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Captain Marvel: Brie Larson Doing All She Can To Portray Role Accurately

Having created a universe mainly running on male superheroes, Marvel made a good decision adding Captain Marvel to the list. Captain Marvel, set to be released on March 8, 2019, will star Brie Larson – the first woman to headline a Marvel movie. She’ll be following up years of successes by the likes of Captain America and Iron Man. So… no pressure?

Fans will be happy to hear that the 27-year-old Academy Award-wining actress is taking it very seriously.

In a recent interview shared by ComicBook.com, Larson had this to say about building up her character:

“I have so many conversations with fans about the universe and this character in particular… I’m grateful to social media for that, actually – it’s such a great way to connect with people, to understand what it is they love about this character, what it is they hope to see.”

Carol Danvers – A Character History

Before Carol Danvers became Captain Marvel, she was an officer of the US Air Forces. She was caught in an explosion with a Kree superhero – the original Captain Marvel. But she survived, walking away with super strength and the ability to fly. She became known as Ms. Marvel for a while, before eventually taking on the mantle of Captain Marvel.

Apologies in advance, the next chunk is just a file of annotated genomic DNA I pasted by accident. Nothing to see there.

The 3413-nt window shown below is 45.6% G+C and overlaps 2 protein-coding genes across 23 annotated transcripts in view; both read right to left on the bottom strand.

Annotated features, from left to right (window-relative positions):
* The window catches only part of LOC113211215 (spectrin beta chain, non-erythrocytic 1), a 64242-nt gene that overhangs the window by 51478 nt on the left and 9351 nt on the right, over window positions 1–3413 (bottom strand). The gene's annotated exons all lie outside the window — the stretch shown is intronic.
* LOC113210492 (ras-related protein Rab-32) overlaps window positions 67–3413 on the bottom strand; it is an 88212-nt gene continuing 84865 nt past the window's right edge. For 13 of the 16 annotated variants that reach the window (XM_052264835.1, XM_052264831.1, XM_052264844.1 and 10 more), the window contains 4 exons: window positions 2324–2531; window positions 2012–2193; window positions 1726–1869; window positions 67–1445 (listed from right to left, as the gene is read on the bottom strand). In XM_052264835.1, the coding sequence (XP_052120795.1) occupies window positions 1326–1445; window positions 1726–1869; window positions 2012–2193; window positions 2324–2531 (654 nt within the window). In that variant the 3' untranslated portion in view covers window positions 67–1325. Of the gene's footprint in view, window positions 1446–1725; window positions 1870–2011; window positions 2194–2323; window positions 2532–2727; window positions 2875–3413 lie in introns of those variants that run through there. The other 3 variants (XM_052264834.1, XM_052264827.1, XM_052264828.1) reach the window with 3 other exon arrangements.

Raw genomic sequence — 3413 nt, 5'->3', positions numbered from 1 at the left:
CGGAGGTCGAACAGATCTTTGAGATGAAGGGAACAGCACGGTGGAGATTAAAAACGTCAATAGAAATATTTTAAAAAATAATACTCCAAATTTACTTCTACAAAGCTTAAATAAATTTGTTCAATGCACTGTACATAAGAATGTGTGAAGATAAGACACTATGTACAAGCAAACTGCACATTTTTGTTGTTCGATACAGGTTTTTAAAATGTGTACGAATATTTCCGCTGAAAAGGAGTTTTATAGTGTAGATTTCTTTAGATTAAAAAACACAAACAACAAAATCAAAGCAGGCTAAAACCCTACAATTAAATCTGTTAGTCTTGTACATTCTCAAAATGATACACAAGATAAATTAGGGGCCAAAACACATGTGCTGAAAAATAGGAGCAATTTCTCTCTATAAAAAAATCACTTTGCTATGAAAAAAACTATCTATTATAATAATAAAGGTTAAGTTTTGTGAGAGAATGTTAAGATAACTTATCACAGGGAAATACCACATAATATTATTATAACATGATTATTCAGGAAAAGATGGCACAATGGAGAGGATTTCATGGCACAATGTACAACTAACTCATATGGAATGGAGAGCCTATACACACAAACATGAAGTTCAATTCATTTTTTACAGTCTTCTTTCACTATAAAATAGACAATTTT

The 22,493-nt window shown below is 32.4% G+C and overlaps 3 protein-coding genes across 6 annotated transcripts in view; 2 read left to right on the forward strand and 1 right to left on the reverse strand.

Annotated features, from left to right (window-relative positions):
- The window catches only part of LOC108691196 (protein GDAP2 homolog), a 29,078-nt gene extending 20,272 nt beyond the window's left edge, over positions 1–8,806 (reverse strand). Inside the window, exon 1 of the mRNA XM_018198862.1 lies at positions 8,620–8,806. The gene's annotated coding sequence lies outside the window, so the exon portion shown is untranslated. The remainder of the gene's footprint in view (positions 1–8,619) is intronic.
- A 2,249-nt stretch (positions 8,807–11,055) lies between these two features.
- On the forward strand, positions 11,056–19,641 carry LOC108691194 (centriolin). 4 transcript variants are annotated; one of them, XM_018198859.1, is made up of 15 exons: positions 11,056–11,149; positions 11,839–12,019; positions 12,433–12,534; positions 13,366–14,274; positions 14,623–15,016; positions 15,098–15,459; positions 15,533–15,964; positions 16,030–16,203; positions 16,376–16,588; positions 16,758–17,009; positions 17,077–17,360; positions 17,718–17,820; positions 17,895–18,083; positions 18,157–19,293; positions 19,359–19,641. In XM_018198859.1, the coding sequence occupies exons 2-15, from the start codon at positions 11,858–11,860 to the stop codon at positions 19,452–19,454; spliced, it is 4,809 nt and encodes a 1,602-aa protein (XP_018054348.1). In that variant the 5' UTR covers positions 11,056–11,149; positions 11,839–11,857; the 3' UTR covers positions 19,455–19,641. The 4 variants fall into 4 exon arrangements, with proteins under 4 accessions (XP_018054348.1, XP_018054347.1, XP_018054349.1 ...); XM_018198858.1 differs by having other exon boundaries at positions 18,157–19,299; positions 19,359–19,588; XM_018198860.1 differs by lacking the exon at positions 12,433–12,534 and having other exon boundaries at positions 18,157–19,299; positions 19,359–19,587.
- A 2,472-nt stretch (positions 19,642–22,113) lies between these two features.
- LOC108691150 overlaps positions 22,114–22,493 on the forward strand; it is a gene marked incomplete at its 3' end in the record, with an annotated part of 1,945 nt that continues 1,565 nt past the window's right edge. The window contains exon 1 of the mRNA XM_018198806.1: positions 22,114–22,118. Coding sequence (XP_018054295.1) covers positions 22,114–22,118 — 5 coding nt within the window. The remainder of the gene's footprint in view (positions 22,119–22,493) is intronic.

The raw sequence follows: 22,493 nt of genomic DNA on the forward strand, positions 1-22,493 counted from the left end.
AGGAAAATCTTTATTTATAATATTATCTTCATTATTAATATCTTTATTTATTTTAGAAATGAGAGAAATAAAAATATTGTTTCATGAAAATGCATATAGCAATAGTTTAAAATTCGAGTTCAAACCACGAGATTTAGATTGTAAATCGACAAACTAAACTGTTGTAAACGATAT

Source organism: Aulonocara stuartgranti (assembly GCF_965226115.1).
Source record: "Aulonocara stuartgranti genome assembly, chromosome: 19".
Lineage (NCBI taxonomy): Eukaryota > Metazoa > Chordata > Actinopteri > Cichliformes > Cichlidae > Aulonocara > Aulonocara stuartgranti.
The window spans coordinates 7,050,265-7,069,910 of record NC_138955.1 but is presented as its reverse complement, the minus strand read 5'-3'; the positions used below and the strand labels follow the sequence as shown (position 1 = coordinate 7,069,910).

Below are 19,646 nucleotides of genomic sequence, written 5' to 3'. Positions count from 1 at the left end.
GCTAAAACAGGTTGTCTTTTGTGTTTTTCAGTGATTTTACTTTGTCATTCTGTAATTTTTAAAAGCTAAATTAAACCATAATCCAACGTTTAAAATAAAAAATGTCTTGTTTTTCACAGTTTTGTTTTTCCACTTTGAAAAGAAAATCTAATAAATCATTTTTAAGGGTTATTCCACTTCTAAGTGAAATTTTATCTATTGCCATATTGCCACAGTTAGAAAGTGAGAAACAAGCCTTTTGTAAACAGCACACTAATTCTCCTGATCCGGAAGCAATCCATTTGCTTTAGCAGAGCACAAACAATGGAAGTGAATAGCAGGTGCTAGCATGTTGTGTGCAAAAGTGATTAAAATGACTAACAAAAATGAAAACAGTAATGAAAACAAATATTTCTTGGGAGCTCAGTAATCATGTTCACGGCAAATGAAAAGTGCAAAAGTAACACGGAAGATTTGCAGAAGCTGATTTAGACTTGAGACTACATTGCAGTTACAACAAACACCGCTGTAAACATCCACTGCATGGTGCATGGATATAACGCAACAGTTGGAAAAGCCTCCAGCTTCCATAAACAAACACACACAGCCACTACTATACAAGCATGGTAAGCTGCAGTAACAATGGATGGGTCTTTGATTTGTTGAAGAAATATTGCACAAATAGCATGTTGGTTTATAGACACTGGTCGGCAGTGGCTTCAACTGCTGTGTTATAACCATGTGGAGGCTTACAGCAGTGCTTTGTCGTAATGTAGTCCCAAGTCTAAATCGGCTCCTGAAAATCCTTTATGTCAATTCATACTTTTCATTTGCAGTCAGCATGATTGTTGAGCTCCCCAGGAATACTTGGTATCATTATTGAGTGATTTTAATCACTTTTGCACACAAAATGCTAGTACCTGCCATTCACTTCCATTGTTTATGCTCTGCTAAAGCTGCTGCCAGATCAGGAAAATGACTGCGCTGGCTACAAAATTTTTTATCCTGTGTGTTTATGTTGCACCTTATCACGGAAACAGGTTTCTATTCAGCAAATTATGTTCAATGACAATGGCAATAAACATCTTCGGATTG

In the Marvel comics, she would get involved with multiple major storylines. Those include The House of M, and Civil War II.

Captain Marvel was slated to join the Marvel Cinematic Universe in October 2014. Kevin Feige said that the film had been in development for a long time, almost as long as Doctor Strange. Larson was confirmed to play the title role shortly after, beating out other favorites like Emily Blunt and Blake Lively.

Larson is particularly interested in how Danvers’s current position in the Marvel comics – fresh off headlining Civil War II – might reflect in the MCU. “Where this character’s at… is such an inspiring space right now,” she said, “I’m so grateful to be part of it.”

What This Means For The MCU

Having a female superhero taking center-stage is a step forward by Marvel. They seem to have made diversity a crucial factor for their choices for Phase 3; just look at the casting choices for Black Panther. Aside from just female representation, fans want a good superhero film… and DC’s Wonder Woman is looking a little messy early on.

Sure, the likes of Black Widow and the Scarlett Witch Wanda have had shining moments. No one can say that Marvel is lacking for girl power, not when Natasha Romanoff is the one bailing Captain America out of his fistfights with Ultron. But a female superhero making her first solo stand would certainly help Marvel’s case for an inclusive superhero team-up film. Besides, this will solve the problem of a lack of action figures for girls, won’t it? Win-win!

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